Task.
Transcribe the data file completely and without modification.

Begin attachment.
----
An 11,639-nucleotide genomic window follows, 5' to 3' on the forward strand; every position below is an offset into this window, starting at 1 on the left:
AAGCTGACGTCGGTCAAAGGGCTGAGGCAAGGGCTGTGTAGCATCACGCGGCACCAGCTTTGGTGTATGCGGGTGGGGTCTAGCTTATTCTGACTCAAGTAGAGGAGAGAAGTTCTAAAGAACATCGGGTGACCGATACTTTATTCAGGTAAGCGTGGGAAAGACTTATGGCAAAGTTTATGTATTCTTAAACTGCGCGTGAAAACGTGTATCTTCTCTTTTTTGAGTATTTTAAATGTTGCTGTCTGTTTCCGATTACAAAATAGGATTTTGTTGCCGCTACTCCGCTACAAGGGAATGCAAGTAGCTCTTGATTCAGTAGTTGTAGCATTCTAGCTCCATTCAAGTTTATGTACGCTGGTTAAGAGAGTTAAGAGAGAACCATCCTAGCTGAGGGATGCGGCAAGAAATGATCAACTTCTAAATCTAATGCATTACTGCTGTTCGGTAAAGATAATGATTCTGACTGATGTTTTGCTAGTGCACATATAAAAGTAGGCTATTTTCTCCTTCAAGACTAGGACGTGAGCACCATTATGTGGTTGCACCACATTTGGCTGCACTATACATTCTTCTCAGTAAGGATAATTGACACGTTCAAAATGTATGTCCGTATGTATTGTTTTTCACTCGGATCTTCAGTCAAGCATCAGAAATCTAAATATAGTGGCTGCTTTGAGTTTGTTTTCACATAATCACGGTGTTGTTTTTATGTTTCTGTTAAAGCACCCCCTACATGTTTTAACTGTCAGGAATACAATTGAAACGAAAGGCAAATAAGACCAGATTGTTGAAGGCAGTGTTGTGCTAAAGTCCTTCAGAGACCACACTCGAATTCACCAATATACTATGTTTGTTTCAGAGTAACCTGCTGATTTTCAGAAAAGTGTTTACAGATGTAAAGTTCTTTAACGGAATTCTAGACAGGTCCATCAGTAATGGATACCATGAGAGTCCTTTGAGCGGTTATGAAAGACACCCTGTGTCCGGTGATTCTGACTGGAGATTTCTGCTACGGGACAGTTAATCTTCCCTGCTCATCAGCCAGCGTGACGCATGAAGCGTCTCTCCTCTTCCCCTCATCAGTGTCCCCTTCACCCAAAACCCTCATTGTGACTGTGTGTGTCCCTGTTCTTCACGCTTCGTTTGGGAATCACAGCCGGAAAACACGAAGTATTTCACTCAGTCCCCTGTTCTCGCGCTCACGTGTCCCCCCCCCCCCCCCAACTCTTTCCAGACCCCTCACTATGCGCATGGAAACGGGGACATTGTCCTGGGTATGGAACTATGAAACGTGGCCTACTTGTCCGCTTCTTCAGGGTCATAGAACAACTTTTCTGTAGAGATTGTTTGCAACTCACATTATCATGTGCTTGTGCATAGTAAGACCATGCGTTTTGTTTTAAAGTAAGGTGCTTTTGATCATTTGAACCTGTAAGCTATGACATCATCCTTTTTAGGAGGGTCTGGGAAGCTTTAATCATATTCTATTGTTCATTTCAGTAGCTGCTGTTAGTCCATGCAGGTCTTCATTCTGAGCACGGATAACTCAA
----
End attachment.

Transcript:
An 11,639-nucleotide genomic window follows, 5' to 3' on the forward strand; every position below is an offset into this window, starting at 1 on the left:
AAGCTGACGTCGGTCAAAGGGCTGAGGCAAGGGCTGTGTAGCATCACGCGGCACCAGCTTTGGTGTATGCGGGTGGGGTCTAGCTTATTCTGACTCAAGTAGAGGAGAGAAGTTCTAAAGAACATCGGGTGACCGATACTTTATTCAGGTAAGCGTGGGAAAGACTTATGGCAAAGTTTATGTATTCTTAAACTGCGCGTGAAAACGTGTATCTTCTCTTTTTTGAGTATTTTAAATGTTGCTGTCTGTTTCCGATTACAAAATAGGATTTTGTTGCCGCTACTCCGCTACAAGGGAATGCAAGTAGCTCTTGATTCAGTAGTTGTAGCATTCTAGCTCCATTCAAGTTTATGTACGCTGGTTAAGAGAGTTAAGAGAGAACCATCCTAGCTGAGGGATGCGGCAAGAAATGATCAACTTCTAAATCTAATGCATTACTGCTGTTCGGTAAAGATAATGATTCTGACTGATGTTTTGCTAGTGCACATATAAAAGTAGGCTATTTTCTCCTTCAAGACTAGGACGTGAGCACCATTATGTGGTTGCACCACATTTGGCTGCACTATACATTCTTCTCAGTAAGGATAATTGACACGTTCAAAATGTATGTCCGTATGTATTGTTTTTCACTCGGATCTTCAGTCAAGCATCAGAAATCTAAATATAGTGGCTGCTTTGAGTTTGTTTTCACATAATCACGGTGTTGTTTTTATGTTTCTGTTAAAGCACCCCCTACATGTTTTAACTGTCAGGAATACAATTGAAACGAAAGGCAAATAAGACCAGATTGTTGAAGGCAGTGTTGTGCTAAAGTCCTTCAGAGACCACACTCGAATTCACCAATATACTATGTTTGTTTCAGAGTAACCTGCTGATTTTCAGAAAAGTGTTTACAGATGTAAAGTTCTTTAACGGAATTCTAGACAGGTCCATCAGTAATGGATACCATGAGAGTCCTTTGAGCGGTTATGAAAGACACCCTGTGTCCGGTGATTCTGACTGGAGATTTCTGCTACGGGACAGTTAATCTTCCCTGCTCATCAGCCAGCGTGACGCATGAAGCGTCTCTCCTCTTCCCCTCATCAGTGTCCCCTTCACCCAAAACCCTCATTGTGACTGTGTGTGTCCCTGTTCTTCACGCTTCGTTTGGGAATCACAGCCGGAAAACACGAAGTATTTCACTCAGTCCCCTGTTCTCGCGCTCACGTGTCCCCCCCCCCCCCCCAACTCTTTCCAGACCCCTCACTATGCGCATGGAAACGGGGACATTGTCCTGGGTATGGAACTATGAAACGTGGCCTACTTGTCCGCTTCTTCAGGGTCATAGAACAACTTTTCTGTAGAGATTGTTTGCAACTCACATTATCATGTGCTTGTGCATAGTAAGACCATGCGTTTTGTTTTAAAGTAAGGTGCTTTTGATCATTTGAACCTGTAAGCTATGACATCATCCTTTTTAGGAGGGTCTGGGAAGCTTTAATCATATTCTATTGTTCATTTCAGTAGCTGCTGTTAGTCCATGCAGGTCTTCATTCTGAGCACGGATAACTCAA